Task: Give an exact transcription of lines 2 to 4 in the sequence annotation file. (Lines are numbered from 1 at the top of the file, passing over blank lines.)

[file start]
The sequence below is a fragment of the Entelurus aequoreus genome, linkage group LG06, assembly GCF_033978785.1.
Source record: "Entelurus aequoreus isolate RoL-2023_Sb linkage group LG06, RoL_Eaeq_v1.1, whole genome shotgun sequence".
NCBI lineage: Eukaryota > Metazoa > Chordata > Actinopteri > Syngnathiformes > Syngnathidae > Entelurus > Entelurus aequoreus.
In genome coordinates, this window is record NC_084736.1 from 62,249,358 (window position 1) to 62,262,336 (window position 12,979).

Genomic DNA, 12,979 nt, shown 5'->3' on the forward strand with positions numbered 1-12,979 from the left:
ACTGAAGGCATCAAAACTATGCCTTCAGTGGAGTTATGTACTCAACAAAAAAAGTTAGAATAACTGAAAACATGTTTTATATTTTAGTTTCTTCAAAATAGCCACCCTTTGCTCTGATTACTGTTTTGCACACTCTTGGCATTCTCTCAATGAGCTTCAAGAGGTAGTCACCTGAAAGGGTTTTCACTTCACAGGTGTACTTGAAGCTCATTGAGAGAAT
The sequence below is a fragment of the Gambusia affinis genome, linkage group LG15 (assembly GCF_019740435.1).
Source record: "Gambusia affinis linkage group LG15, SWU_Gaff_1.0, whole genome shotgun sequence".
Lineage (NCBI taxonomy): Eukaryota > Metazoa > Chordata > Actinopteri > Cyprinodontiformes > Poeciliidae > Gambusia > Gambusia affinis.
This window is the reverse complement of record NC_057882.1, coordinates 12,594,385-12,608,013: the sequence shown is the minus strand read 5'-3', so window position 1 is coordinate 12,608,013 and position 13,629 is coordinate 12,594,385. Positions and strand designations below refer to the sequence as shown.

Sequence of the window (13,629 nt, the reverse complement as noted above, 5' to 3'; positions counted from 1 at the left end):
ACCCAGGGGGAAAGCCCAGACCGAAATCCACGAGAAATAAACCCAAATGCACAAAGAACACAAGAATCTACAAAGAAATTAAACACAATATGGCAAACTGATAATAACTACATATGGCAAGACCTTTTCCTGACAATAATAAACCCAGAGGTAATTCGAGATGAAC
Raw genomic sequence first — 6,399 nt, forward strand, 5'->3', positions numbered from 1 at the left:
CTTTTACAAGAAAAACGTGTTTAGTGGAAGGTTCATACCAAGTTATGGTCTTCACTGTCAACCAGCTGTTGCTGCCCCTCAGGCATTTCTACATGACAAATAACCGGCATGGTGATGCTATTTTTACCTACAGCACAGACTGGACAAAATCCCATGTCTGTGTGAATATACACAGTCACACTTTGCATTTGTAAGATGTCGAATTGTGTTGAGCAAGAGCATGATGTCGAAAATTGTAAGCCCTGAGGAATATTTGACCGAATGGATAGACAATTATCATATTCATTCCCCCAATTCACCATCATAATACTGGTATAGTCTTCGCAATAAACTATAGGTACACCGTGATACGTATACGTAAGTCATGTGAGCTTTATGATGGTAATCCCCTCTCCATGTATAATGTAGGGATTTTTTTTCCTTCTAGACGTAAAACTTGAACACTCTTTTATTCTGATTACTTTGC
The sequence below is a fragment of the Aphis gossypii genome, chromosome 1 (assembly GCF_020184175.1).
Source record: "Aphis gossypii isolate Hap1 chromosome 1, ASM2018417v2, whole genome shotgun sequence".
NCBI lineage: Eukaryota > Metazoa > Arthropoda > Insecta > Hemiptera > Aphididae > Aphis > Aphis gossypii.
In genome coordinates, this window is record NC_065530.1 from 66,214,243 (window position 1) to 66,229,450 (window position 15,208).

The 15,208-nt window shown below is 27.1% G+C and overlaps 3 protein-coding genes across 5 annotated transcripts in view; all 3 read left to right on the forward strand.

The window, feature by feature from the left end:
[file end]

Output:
Source record: "Entelurus aequoreus isolate RoL-2023_Sb linkage group LG06, RoL_Eaeq_v1.1, whole genome shotgun sequence".
NCBI lineage: Eukaryota > Metazoa > Chordata > Actinopteri > Syngnathiformes > Syngnathidae > Entelurus > Entelurus aequoreus.
In genome coordinates, this window is record NC_084736.1 from 62,249,358 (window position 1) to 62,262,336 (window position 12,979).